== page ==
Convergent Difficulties of Globalization

The global economy’s growth, with the addition of 3 billion people into the market, a fact that has so far brought along benefits such as the reduction of poverty and the access of at least 200 million people to the middle class status, is now being threatened by several factors: energy supplies exhaustion, food shortage and high prices, and a social inequality that is too large and visible. The solution is within our mind’s reach but cannot be implemented yet. Therefore, hard times and strong social tensions in diverse points of the planet approach.Inequality and poverty

As a sociologist, I am more and more convinced that in our concern for relieving poverty we are forgetting a variable as or more important in contemporary development: inequality.
Which is the common denominator of the following worldwide social calamities, in both the developed and developing world, in rich countries as well as in poor countries: adolescent girls pregnancy, early deaths, homicide, mental illnesses, deficient student formation, packed prisons, and drugs (whether refined cocaine or shantytowns crack)? All these social problems flourish in societies where there is a large ditch separating the rich from the poor.
In order to mitigate these evils, jails are built, doctors become specialized, social workers, education specialists and an army of sociologists participate, rehab clinics are set up, and large sums of money are allotted to the welfare ministries. This whole constellation of services increases and fattens the middle class without remedying the deep causes of poverty.
It would be cheaper and more satisfactory to attack those causes using good structural public policies, i.e. aimed at reducing the economic and social distance existing between the rich and the poor. There are obviously many alternative ways of achieving this goal, according to the cultural and ideological peculiarity of each society. Thus, in Sweden, for instance, inequality is alleviated through the tax system, while in Japan this is achieved by diminishing salary inequality, that is to say, through a direct intervention in the income system. The US does not use any of these two strategies, but even there inequality is somehow mitigated through employees’ participation programs in the ownership of the companies they work for. On the other hand, the American formula (restricted by the racial factor) has until recently been one that facilitates “starting point” opportunities in a competitive social system, whose destination is uneven but legitimate as it is based on one’s own effort. The roads are different; the aim is the same.

The Consequences of Inequality

In the last decades a huge number of studies that prove the link between illnesses or social misfortunes and income disparity have been conducted. In a few words, a population’s quality of life is directly associated with how many more times the rich collect than do the poor. For example, the 20 % of American citizens of highest income earn approximately nine times more money than do the 20 % least favored. By contrast, in Japan the 20 % of highest income citizens earn only three times more than do those who are in the lowest 20 %.
The effects of inequality are very important and do not only affect the poorer sectors; they have a toxic contamination aspect that influences society as a whole. For instance, a society’s health and longevity are related to income inequality.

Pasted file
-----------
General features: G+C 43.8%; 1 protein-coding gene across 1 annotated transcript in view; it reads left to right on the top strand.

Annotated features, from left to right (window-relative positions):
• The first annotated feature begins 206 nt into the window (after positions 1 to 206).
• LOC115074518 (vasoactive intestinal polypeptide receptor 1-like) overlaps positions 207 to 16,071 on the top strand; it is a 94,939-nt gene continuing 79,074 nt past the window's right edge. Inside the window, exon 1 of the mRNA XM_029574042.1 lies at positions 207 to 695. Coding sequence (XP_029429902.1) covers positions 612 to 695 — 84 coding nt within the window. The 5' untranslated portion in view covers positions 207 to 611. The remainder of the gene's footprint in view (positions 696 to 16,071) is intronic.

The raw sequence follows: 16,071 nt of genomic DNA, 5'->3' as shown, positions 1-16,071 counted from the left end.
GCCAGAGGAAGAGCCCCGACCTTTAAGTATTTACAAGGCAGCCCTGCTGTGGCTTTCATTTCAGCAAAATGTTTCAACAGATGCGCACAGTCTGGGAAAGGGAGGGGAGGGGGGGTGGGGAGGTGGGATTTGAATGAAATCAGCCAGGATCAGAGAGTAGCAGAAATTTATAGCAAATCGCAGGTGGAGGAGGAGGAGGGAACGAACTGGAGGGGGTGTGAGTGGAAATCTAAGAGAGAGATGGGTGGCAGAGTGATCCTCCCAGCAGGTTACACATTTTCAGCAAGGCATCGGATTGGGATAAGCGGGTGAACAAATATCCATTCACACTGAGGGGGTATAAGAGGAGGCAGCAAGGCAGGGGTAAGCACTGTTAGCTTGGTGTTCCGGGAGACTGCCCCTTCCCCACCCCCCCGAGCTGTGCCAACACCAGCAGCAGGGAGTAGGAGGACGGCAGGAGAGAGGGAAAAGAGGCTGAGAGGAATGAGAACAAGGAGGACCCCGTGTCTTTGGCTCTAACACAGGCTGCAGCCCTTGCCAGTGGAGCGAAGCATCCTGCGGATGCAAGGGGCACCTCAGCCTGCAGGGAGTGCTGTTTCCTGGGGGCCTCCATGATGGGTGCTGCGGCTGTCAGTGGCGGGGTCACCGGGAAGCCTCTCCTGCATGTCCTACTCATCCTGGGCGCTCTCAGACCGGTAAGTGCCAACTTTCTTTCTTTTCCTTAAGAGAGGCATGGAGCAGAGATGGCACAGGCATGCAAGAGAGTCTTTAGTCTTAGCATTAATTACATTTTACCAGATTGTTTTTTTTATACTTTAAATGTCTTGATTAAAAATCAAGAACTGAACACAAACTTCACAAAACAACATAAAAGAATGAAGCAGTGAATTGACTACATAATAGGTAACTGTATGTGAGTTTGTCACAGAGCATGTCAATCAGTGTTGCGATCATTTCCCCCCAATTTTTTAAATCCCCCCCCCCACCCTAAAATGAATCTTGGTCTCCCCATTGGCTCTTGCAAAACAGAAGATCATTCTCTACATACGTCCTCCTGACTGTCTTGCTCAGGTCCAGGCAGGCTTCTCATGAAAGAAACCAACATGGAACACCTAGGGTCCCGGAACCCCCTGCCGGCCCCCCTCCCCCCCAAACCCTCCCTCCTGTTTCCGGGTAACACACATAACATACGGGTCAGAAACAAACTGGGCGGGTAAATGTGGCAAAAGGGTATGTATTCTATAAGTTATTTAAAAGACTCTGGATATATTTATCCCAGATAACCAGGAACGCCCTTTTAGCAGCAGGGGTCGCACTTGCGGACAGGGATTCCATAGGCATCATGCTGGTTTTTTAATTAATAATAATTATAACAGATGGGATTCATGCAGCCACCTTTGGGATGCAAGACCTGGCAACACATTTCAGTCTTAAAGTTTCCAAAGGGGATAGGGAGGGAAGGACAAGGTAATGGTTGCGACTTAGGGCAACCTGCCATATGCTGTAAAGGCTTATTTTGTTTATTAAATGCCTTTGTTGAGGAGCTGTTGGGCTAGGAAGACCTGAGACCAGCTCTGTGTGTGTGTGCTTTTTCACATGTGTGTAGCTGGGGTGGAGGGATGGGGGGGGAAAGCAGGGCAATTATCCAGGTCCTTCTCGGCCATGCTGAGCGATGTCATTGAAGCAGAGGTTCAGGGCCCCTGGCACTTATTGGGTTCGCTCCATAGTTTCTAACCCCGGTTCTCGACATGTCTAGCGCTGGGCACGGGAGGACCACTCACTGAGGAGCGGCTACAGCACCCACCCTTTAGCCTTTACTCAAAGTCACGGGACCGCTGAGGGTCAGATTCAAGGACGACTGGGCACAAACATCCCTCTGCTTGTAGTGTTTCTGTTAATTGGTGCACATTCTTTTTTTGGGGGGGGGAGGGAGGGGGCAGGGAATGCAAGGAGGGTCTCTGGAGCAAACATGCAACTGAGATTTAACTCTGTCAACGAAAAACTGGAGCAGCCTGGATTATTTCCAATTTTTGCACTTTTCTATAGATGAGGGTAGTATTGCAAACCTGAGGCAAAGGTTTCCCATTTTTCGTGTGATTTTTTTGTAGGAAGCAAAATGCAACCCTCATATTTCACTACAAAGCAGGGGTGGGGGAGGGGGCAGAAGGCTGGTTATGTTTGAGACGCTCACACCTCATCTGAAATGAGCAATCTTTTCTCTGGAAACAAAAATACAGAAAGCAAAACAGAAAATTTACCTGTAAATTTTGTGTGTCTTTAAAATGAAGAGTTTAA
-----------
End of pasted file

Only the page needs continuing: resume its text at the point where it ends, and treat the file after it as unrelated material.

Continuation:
Furthermore, the most unequal societies tend to have less social mobility. That is why the poor in rich but very unequal societies (with greater absolute wealth) feel worse –that is, more deprived- than do the poor in less rich but more egalitarian societies. For instance, in 1996 an African –American citizen who earned 26,522 dollars a year had a 66 year-old life expectancy while a Costa Rican citizen who earned only 6,410 dollars a year had a 75 year-old life expectancy. What is the use of being 20,000 dollars richer given that comparison?
We can learn an important lesson in order to direct public policies in the countries of the North as well as in those of the South. Any strategy tending to reduce, even a little, inequality, has a high yield in terms of the population’s quality of life, social welfare and hope. This conclusion that seems simple and innocent has a strong philosophical and global bearing. Let me explain myself.
The huge and accelerated economic growth in the emerging countries or markets, especially in Asia but not only in that continent, is taking and remains taking millions of people out of poverty. However, this accelerated economic growth has increased inequality in the whole planet and in almost every society, mature and emerging. If greater wealth does not come hand in hand with policies mitigating inequality, the social welfare –or if you prefer, the social peace- that is achieved on one end is lost on the other.
Halfway through the 19th Century, liberal aristocrat Alexis de Tocqueville reached the following conclusion when he sat down to reflect upon the causes of the French Revolution: it was not poverty that triggered the revolution, but the injustices produced by an uneven progress. Queen Marie Antoinette’s insolent provocation (“if they do not have bread, let them have brioche”) was enough for the people to take to the streets with weapons blunter than the cacerolazo (people banging saucepans as a sign of protest).

A Precarious Global Development

In the last 20 years millions of people have come out of poverty and have achieved a modest position amid the middle social strata. Yet how safe is the position these new middle strata have gained?
To answer this question it is useful to refer to the Middle Class Safety Index, created by the Heller School for Social Policy and Management of Brandeis University, Massachusetts. This index combines 5 economic variables, as follows: the capital goods a family owns, the level of education, the housing cost, the family shopping basket budget, and medical expenses. According to the combined range of those variables, a family or a group of families, that is, a social sector, can be classified as “safe”, “marginal” or “at risk”.